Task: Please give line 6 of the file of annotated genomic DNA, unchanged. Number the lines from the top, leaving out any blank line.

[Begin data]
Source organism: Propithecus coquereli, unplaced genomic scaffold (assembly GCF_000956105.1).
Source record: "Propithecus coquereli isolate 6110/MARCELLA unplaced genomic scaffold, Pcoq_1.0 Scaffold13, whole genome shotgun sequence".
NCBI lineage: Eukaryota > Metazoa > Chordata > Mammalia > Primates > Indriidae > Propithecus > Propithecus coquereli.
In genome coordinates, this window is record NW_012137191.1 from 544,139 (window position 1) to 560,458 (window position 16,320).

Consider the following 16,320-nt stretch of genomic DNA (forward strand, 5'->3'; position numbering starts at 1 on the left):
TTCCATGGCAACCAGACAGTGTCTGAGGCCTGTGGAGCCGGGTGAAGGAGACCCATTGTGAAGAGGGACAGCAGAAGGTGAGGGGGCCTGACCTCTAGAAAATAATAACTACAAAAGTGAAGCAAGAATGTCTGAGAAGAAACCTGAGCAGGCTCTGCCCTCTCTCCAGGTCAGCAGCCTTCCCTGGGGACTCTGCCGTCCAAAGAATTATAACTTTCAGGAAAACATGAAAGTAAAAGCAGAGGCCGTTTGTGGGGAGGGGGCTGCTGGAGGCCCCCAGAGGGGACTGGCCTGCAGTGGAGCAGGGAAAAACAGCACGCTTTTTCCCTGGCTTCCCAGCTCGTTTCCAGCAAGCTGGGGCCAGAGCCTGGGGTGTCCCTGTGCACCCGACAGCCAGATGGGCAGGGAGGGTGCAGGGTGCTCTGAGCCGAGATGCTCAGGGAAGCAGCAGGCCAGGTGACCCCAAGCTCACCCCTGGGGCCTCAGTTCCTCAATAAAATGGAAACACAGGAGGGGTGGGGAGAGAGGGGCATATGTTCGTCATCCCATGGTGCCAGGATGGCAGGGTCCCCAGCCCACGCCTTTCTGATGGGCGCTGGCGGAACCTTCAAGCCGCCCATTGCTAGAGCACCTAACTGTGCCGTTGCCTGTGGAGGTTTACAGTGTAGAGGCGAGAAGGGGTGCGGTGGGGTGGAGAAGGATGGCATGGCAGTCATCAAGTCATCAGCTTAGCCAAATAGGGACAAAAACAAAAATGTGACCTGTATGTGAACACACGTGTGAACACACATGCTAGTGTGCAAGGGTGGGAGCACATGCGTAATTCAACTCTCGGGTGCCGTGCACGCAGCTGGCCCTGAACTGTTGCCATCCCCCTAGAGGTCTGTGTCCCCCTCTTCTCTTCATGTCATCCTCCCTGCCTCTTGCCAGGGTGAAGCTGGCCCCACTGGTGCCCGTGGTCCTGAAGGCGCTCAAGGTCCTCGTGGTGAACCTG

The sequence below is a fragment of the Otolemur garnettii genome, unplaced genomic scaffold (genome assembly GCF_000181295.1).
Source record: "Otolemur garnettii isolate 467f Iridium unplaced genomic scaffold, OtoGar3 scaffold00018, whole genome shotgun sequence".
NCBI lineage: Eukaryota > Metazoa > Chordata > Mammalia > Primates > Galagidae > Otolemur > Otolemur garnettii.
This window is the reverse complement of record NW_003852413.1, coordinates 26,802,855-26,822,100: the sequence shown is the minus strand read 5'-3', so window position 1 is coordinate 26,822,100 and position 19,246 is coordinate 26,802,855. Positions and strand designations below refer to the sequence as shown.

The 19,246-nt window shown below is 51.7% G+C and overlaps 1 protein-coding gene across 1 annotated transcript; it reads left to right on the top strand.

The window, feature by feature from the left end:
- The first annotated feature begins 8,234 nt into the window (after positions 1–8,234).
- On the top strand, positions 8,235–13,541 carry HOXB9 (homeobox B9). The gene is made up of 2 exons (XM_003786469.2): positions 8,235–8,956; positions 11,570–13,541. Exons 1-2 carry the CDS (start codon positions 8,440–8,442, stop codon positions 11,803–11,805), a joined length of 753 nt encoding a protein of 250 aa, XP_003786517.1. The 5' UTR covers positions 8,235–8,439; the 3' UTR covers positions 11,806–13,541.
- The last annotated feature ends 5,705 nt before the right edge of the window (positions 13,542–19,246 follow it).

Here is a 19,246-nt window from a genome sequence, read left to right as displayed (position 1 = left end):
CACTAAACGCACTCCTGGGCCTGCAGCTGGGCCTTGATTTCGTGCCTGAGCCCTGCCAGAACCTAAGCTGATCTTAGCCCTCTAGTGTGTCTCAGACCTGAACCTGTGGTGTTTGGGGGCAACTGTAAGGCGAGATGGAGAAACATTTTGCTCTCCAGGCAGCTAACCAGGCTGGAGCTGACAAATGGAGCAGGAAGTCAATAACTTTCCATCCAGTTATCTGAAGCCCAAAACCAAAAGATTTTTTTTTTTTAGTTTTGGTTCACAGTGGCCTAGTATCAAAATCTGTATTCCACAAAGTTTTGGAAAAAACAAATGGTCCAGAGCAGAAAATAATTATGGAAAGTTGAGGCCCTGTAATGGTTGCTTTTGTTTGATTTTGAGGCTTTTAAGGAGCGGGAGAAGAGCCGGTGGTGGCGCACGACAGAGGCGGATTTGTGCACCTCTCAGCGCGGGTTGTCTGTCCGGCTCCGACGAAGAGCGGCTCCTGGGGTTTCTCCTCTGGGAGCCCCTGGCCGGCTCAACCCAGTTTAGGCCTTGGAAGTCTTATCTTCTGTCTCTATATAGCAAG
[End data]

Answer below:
TTCCATGGCAACCAGACAGTGTCTGAGGCCTGTGGAGCCGGGTGAAGGAGACCCATTGTGAAGAGGGACAGCAGAAGGTGAGGGGGCCTGACCTCTAGAAAATAATAACTACAAAAGTGAAGCAAGAATGTCTGAGAAGAAACCTGAGCAGGCTCTGCCCTCTCTCCAGGTCAGCAGCCTTCCCTGGGGACTCTGCCGTCCAAAGAATTATAACTTTCAGGAAAACATGAAAGTAAAAGCAGAGGCCGTTTGTGGGGAGGGGGCTGCTGGAGGCCCCCAGAGGGGACTGGCCTGCAGTGGAGCAGGGAAAAACAGCACGCTTTTTCCCTGGCTTCCCAGCTCGTTTCCAGCAAGCTGGGGCCAGAGCCTGGGGTGTCCCTGTGCACCCGACAGCCAGATGGGCAGGGAGGGTGCAGGGTGCTCTGAGCCGAGATGCTCAGGGAAGCAGCAGGCCAGGTGACCCCAAGCTCACCCCTGGGGCCTCAGTTCCTCAATAAAATGGAAACACAGGAGGGGTGGGGAGAGAGGGGCATATGTTCGTCATCCCATGGTGCCAGGATGGCAGGGTCCCCAGCCCACGCCTTTCTGATGGGCGCTGGCGGAACCTTCAAGCCGCCCATTGCTAGAGCACCTAACTGTGCCGTTGCCTGTGGAGGTTTACAGTGTAGAGGCGAGAAGGGGTGCGGTGGGGTGGAGAAGGATGGCATGGCAGTCATCAAGTCATCAGCTTAGCCAAATAGGGACAAAAACAAAAATGTGACCTGTATGTGAACACACGTGTGAACACACATGCTAGTGTGCAAGGGTGGGAGCACATGCGTAATTCAACTCTCGGGTGCCGTGCACGCAGCTGGCCCTGAACTGTTGCCATCCCCCTAGAGGTCTGTGTCCCCCTCTTCTCTTCATGTCATCCTCCCTGCCTCTTGCCAGGGTGAAGCTGGCCCCACTGGTGCCCGTGGTCCTGAAGGCGCTCAAGGTCCTCGTGGTGAACCTG